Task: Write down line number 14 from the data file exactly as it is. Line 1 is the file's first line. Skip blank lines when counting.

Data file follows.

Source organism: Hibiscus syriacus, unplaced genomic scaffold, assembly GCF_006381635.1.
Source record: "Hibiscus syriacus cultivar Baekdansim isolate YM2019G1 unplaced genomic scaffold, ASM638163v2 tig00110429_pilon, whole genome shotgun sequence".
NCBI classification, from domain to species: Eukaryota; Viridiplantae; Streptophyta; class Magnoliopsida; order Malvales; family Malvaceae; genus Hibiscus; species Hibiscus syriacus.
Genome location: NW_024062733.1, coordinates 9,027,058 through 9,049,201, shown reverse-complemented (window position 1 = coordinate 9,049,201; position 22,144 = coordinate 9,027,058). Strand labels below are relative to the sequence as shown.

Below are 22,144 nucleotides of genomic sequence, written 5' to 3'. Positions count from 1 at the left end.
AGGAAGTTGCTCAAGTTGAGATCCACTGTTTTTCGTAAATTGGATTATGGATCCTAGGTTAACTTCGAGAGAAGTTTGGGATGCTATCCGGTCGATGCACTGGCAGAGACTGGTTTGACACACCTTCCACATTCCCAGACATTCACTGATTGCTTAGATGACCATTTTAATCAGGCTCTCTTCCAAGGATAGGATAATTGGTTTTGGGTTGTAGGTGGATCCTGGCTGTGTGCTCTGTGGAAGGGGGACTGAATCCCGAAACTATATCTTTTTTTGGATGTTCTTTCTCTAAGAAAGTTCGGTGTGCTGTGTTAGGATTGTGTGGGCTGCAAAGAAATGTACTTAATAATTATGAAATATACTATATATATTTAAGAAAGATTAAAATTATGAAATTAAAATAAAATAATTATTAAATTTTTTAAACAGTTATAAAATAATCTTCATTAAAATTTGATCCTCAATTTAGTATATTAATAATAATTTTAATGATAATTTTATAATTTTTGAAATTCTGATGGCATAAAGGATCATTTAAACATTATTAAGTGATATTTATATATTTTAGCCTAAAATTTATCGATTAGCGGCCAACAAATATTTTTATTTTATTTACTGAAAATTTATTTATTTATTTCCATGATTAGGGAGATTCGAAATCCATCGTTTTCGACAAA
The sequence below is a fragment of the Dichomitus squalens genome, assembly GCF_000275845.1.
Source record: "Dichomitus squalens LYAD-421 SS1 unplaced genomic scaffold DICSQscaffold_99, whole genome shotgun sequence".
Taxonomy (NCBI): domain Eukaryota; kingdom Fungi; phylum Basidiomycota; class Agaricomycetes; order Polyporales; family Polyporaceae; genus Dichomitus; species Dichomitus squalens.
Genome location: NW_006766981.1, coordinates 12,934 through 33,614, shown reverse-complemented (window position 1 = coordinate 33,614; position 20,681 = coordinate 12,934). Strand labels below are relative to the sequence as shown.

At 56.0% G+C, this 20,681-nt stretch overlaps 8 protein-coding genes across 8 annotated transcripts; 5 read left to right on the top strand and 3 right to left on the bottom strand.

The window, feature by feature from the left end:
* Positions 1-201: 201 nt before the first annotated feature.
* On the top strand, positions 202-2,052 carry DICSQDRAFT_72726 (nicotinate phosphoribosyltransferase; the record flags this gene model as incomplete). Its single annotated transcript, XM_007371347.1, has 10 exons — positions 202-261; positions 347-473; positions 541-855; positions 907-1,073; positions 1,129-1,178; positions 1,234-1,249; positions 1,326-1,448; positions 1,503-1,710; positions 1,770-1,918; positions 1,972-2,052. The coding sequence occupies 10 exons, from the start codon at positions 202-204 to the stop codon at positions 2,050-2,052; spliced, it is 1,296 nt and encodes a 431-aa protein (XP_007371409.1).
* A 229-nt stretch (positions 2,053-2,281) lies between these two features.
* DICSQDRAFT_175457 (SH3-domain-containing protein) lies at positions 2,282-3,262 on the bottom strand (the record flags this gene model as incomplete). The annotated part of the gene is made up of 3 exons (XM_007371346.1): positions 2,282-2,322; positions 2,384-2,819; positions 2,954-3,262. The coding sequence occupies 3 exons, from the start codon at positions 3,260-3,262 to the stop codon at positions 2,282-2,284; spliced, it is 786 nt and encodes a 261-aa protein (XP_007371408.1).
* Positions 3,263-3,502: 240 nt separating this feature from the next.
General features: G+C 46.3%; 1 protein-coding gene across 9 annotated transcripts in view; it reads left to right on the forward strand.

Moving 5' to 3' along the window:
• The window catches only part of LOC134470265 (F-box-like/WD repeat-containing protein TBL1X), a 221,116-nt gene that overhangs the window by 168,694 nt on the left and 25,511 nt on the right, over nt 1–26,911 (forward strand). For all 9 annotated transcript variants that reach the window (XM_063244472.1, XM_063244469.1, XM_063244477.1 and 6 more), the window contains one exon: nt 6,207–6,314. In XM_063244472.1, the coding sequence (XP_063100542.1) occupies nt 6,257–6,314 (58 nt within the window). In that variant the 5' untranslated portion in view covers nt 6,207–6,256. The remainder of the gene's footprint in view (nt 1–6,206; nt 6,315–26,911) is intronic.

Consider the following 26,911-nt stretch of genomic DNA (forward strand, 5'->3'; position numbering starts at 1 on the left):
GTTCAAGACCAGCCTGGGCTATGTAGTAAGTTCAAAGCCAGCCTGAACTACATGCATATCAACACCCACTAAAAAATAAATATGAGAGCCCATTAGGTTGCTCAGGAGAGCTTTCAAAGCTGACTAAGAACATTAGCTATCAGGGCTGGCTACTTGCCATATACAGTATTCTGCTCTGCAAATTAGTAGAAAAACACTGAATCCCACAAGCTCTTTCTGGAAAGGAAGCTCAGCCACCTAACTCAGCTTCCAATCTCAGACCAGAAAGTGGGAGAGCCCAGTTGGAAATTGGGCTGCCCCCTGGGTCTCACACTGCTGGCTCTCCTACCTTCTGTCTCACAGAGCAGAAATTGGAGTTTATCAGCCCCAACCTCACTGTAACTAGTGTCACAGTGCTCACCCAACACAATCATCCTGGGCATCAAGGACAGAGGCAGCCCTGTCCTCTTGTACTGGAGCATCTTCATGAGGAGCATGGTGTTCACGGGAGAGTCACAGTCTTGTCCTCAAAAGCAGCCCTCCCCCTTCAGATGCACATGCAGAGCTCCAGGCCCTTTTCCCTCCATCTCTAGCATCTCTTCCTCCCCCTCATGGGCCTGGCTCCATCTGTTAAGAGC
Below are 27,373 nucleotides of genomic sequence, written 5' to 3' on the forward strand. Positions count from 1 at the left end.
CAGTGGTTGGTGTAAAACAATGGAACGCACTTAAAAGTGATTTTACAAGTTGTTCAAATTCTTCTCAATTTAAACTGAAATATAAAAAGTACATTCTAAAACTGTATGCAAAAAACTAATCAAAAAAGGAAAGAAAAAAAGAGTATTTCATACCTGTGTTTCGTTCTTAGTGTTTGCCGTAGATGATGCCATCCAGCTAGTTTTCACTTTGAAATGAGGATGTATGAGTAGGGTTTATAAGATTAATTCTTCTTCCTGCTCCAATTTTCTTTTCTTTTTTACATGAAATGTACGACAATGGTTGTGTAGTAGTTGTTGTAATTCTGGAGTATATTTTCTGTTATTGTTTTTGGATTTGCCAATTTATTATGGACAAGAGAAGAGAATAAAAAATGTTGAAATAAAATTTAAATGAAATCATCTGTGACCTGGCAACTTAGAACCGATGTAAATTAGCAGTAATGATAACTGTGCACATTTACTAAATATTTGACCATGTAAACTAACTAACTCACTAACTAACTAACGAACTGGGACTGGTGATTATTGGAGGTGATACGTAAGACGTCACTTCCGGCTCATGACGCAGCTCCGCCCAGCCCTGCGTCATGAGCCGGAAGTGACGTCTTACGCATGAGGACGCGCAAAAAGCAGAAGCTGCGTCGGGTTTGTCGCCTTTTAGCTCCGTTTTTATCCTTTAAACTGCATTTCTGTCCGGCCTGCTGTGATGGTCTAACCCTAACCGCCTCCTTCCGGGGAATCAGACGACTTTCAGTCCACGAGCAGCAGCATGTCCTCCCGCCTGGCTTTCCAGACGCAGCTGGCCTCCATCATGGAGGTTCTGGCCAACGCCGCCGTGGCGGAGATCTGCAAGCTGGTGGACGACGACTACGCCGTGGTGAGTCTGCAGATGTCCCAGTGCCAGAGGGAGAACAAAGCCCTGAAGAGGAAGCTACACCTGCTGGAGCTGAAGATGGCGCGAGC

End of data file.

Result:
* On the top strand, positions 202-2,052 carry DICSQDRAFT_72726 (nicotinate phosphoribosyltransferase; the record flags this gene model as incomplete). Its single annotated transcript, XM_007371347.1, has 10 exons — positions 202-261; positions 347-473; positions 541-855; positions 907-1,073; positions 1,129-1,178; positions 1,234-1,249; positions 1,326-1,448; positions 1,503-1,710; positions 1,770-1,918; positions 1,972-2,052. The coding sequence occupies 10 exons, from the start codon at positions 202-204 to the stop codon at positions 2,050-2,052; spliced, it is 1,296 nt and encodes a 431-aa protein (XP_007371409.1).